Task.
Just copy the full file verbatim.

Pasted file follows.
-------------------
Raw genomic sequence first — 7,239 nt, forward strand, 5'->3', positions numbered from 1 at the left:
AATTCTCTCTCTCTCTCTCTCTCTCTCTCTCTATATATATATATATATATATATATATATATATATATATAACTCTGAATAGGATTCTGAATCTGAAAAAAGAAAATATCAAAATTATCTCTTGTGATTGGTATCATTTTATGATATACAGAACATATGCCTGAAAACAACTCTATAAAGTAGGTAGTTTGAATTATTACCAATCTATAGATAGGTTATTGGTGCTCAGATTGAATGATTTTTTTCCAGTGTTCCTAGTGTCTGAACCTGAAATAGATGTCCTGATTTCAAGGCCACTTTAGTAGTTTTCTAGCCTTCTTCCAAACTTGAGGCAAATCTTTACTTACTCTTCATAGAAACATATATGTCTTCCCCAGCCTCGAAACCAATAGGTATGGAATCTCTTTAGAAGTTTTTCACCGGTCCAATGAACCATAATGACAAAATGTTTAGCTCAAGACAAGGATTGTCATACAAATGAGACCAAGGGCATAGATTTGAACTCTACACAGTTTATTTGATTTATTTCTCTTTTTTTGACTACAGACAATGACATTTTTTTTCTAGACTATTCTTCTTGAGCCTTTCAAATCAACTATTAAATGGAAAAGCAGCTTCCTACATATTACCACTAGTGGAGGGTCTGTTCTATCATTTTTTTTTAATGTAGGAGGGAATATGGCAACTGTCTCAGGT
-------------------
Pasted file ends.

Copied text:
Raw genomic sequence first — 7,239 nt, forward strand, 5'->3', positions numbered from 1 at the left:
AATTCTCTCTCTCTCTCTCTCTCTCTCTCTCTATATATATATATATATATATATATATATATATATATATAACTCTGAATAGGATTCTGAATCTGAAAAAAGAAAATATCAAAATTATCTCTTGTGATTGGTATCATTTTATGATATACAGAACATATGCCTGAAAACAACTCTATAAAGTAGGTAGTTTGAATTATTACCAATCTATAGATAGGTTATTGGTGCTCAGATTGAATGATTTTTTTCCAGTGTTCCTAGTGTCTGAACCTGAAATAGATGTCCTGATTTCAAGGCCACTTTAGTAGTTTTCTAGCCTTCTTCCAAACTTGAGGCAAATCTTTACTTACTCTTCATAGAAACATATATGTCTTCCCCAGCCTCGAAACCAATAGGTATGGAATCTCTTTAGAAGTTTTTCACCGGTCCAATGAACCATAATGACAAAATGTTTAGCTCAAGACAAGGATTGTCATACAAATGAGACCAAGGGCATAGATTTGAACTCTACACAGTTTATTTGATTTATTTCTCTTTTTTTGACTACAGACAATGACATTTTTTTTCTAGACTATTCTTCTTGAGCCTTTCAAATCAACTATTAAATGGAAAAGCAGCTTCCTACATATTACCACTAGTGGAGGGTCTGTTCTATCATTTTTTTTTAATGTAGGAGGGAATATGGCAACTGTCTCAGGT